Steinberg also managed Robert K. Dornan’s campaign for Congress in California in 1976. Dornan, who went on to serve in Congress for 18 years, was known for his staunch defense of the right to life and his equally rigorous opposition to pornography. Prior to the election, Dornan travelled to West Virginia to speak at a rally on the content of school textbooks. Dornan’s Democratic campaign opponent, Gary Famillian, aired a radio advertisement with the sound of gunshots telling listeners that Dornan went to West Virginia to incite violence.

At Steinberg’s recommendation, Dornan filed a defamation lawsuit against Famillian. The suit was filed at the end of the day on a Friday and immediately leaked to the press. The weekend coverage was intense and beneficial. In order to gain a psychological advantage, Dornan named as many Famillian aides as possible as defendants. They were all served with the lawsuit in the middle of the night. The tactic worked when a young aide who was named as a defendant became racked with guilt and came forward to state that Famillian himself knew the claims in the advertisement were false. According to Steinberg, a settlement was reached and Dornan used the money to make a down payment on a house.

In 1986, Steinberg helped actor Clint Eastwood win the election for mayor of Carmel, California. It generated national coverage, but as Steinberg notes, Eastwood was by no means a shoo-in. The world-famous actor had name recognition, but the small, supremely liberal community believed Eastwood would not devote sufficient time to the part-time position. Steinberg made certain that Eastwood met every single voter in the small town. He also arranged for Eastwood to avoid the national media covering the campaign, and he only spoke to the local media. The lesson of downplaying celebrity to win an election shines through.

Steinberg’s career also went beyond politics, including his role in testifying in court as an expert witness. When four Los Angeles police officers were set to be tried for the videotaped beating of African-American motorist Rodney King, the police officers’ union motioned for a change of venue. Steinberg found that the potential jury pool was significantly prejudiced against the officers. He also recommended holding the trial outside the Los Angeles media market. The change of venue was denied, but his expert testimony was instrumental in persuading the appellate court in ordering a change of venue. The trial was moved to Simi Valley. The officers were acquitted—though it resulted in the now infamous 1992 Los Angeles riots.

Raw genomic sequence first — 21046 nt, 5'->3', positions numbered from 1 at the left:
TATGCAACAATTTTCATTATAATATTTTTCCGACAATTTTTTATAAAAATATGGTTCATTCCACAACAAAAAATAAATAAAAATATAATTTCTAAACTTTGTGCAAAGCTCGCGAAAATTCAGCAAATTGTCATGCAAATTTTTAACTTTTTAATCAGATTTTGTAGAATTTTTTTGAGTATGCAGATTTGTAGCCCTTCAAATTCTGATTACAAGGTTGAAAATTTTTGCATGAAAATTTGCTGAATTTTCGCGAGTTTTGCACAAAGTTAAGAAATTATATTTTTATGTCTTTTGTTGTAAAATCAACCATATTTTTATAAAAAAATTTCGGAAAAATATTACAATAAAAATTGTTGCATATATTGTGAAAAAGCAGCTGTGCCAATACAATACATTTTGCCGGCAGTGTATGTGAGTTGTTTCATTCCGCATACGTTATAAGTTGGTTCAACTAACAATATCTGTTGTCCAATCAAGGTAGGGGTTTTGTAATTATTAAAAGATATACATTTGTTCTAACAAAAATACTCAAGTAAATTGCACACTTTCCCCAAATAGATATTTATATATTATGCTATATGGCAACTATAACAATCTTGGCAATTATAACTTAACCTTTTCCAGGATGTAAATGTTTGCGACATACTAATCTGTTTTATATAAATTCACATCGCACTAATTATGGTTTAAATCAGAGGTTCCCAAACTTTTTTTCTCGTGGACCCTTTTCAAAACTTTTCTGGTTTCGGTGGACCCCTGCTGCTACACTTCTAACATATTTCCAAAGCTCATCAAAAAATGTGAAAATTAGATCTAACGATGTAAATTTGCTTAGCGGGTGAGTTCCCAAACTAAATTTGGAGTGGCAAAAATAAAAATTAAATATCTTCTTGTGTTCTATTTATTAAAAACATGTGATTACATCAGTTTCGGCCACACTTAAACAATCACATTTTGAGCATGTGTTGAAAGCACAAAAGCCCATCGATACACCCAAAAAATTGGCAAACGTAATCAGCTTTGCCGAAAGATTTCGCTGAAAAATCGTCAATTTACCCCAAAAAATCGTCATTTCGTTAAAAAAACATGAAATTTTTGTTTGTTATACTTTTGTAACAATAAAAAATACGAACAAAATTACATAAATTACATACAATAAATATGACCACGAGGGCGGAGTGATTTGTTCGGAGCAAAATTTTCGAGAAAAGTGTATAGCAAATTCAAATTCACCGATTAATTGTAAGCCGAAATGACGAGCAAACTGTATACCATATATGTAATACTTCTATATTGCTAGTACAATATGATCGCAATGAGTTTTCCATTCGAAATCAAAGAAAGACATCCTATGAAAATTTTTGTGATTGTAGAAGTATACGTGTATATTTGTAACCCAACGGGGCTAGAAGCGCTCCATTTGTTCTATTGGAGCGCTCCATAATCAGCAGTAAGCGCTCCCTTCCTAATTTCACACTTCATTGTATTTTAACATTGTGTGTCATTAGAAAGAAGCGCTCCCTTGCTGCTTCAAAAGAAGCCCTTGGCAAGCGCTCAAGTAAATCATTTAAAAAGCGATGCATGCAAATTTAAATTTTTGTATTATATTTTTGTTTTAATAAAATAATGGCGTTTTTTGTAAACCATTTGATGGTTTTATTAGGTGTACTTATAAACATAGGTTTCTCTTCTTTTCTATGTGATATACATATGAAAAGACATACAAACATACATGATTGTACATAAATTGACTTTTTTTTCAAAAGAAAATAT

While the book is loaded with facts, a number of glaring errors will annoy readers, such as the statement that the film Milk was released in 1988 (actually 2008). Famed New York Times columnist R.W. “Johnny” Apple is misidentified as “A.W. Apple.” Furthermore the 640-page book’s tiny print could cause eye strain.

Whiplash! introduces the reader to every major player in the conservative movement, including direct mail pioneer Richard Viguerie, conservative movement historian Lee Edwards, and former legislator-turned-criminal justice reform advocate Pat Nolan. Many of the people Steinberg interacted with left significant marks on politics or public policy. The book is like the family tree of the conservative movement.

For this, Whiplash! will appeal to students of campaigns and the lessons learned through victory and defeat. A fitting addition to the conservative bookshelf at any rate.

Kevin P. McVicker is Vice President of Shirley & Banister Public Affairs in Alexandria, Va.